Uber still literally trying to murder you

Nobody else on the road agreed to be a participant in the alpha-test of this software.

Uber to Suspend Autonomous Tests After Arizona Accident

Uber is suspending its self-driving car program after one of its autonomous vehicles was involved in a high-impact crash in Tempe, Arizona, the latest incident for a company reeling from multiple crises.

In a photo posted on Twitter, one of Uber's Volvo self-driving SUVs is pictured on its side next to another car with dents and smashed windows. [...]

Uber began testing self-driving cars in Pittsburgh last year and soon expanded to Arizona, after its self-driving cars were banned from San Francisco's streets in December by the California Department of Motor Vehicles.

Previously, previously, previously.

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20 Responses:

  1. jimbob says:

    Nitpick - they aren't trying to kill me, they just don't greatly care if something happens and I die as a result.

  2. Andrew says:

    I'm no apologist for uber, however the initial reports have the Tempe PD saying the uber car was not found at fault, presumably taken from the report written by the cops on the scene.

    • MattyJ says:

      I'd like more details. Word is that the other car 'failed to yield' to the Uber car, which is fine, but typically when someone does that to me I don't smash into them and flip on my side.

      • Elizabeth Myers says:

        Most people just slam on the brakes when this happens. It is obvious by the whole roll-over thing this did not happen. Not yielding may technically make the other driver at fault, but the accident was probably avoidable anyway.

        People do stupid things, self-driving cars need to take this into account. And no, the answer is "just make everyone drive a self-driving car" because in the short term 75% of Americans don't trust them. And in my opinion, rightly so.

        • Andrew says:

          Definitely need more details to really understand, perhaps the other car failed to yield at high speed?

        • Matthew Platte says:

          If one's done any bicycle commuting at all, one quickly learns no car can be trusted, even if one has made eye contact with the four-wheeled death machine operator.

          • Andrew says:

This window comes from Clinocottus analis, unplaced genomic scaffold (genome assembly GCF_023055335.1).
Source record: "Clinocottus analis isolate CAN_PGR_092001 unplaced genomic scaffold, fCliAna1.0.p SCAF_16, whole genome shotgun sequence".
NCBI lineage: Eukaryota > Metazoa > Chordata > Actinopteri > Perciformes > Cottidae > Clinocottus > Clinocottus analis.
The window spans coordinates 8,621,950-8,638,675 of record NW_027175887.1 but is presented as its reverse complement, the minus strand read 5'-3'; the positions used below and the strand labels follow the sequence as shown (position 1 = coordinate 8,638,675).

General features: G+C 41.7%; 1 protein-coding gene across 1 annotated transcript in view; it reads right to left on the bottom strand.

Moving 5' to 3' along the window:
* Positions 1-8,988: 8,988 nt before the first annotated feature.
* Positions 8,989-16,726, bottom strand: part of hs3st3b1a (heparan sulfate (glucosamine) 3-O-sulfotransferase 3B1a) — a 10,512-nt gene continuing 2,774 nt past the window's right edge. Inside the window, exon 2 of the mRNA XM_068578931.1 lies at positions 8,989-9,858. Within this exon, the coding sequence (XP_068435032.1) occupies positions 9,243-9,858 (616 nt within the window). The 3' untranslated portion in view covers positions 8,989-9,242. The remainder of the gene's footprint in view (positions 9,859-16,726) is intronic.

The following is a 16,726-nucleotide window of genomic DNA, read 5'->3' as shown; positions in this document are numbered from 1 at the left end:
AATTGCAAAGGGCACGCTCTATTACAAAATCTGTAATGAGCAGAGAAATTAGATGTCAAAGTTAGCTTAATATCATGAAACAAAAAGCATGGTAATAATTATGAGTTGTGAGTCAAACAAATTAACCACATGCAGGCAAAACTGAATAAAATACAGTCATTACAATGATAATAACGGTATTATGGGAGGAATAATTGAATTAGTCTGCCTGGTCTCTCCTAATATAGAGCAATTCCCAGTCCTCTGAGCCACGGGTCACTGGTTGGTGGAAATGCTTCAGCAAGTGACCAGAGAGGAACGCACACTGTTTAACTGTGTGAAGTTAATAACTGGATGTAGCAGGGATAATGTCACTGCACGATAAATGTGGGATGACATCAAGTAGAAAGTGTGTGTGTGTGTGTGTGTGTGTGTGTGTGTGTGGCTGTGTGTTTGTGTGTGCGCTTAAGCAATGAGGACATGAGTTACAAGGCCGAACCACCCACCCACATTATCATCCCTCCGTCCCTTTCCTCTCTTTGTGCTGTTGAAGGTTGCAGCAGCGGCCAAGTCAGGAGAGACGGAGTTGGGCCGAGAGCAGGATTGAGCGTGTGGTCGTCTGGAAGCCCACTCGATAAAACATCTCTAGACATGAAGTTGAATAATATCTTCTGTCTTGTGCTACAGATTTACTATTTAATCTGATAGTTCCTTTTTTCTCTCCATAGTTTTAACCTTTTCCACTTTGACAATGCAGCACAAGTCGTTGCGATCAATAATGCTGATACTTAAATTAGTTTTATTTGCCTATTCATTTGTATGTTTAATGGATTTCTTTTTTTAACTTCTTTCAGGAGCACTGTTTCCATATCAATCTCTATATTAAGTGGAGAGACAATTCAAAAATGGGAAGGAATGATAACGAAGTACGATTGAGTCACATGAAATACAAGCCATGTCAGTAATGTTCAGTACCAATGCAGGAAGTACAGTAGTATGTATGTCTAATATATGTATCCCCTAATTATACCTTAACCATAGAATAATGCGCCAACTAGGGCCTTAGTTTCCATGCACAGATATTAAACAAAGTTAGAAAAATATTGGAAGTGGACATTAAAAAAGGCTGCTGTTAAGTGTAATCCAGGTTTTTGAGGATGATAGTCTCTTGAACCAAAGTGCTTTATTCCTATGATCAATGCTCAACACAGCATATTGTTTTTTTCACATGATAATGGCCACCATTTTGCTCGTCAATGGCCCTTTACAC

I acquired that mentality once I started riding a motorcycle, and it stays with me even when I drive my car now.

          • pavel_lishin says:

            To quote Neal Stephenson,

            I had to ride slow because I was taking my guerrilla route, the one I follow when I assume that everyone in a car is out to get me. My nighttime attitude is, anyone can run you down and get away with it. Why give some drunk the chance to plaster me against a car? That's why I don't even own a bike light, or one of those godawful reflective suits. Because if you've put yourself in a position where someone has to see you in order for you to be safe--to see you, and to give a fuck--you've already blown it.

            • I used to night-ride like that, in fact I may well have assimilated the idea from this book. Then I realized that lights are actually for other cyclists, not for drivers.

          • thielges says:

            Very true. Anyone successful getting around on two wheels has developed a heightened sense of situational awareness.

            My advice to bikers is to be as visible as possible but still assume you're invisible. Every once and a while a driver apologizes after a close call with "I didn't see you". Well it would help if you looked.

      • Cowmix says:

        Well, these self-driving cars all have TONS of cameras on them that records from all angles. Dash-cams on crack.

        I should be pretty ez to find out what happened.

        • Jeremy Leader says:

          It should be easy for the owner of those cameras to find out what happened. Fortunately, said owner is a vehement proponent of openness and of corporations taking full responsibility for any damage caused by their actions, and so wouldn resist the temptation to bury or destroy or deny the existence of those records.

          Or not.

  3. Topaz says:

    At what point do posts about Uber start getting the killdozer tag?

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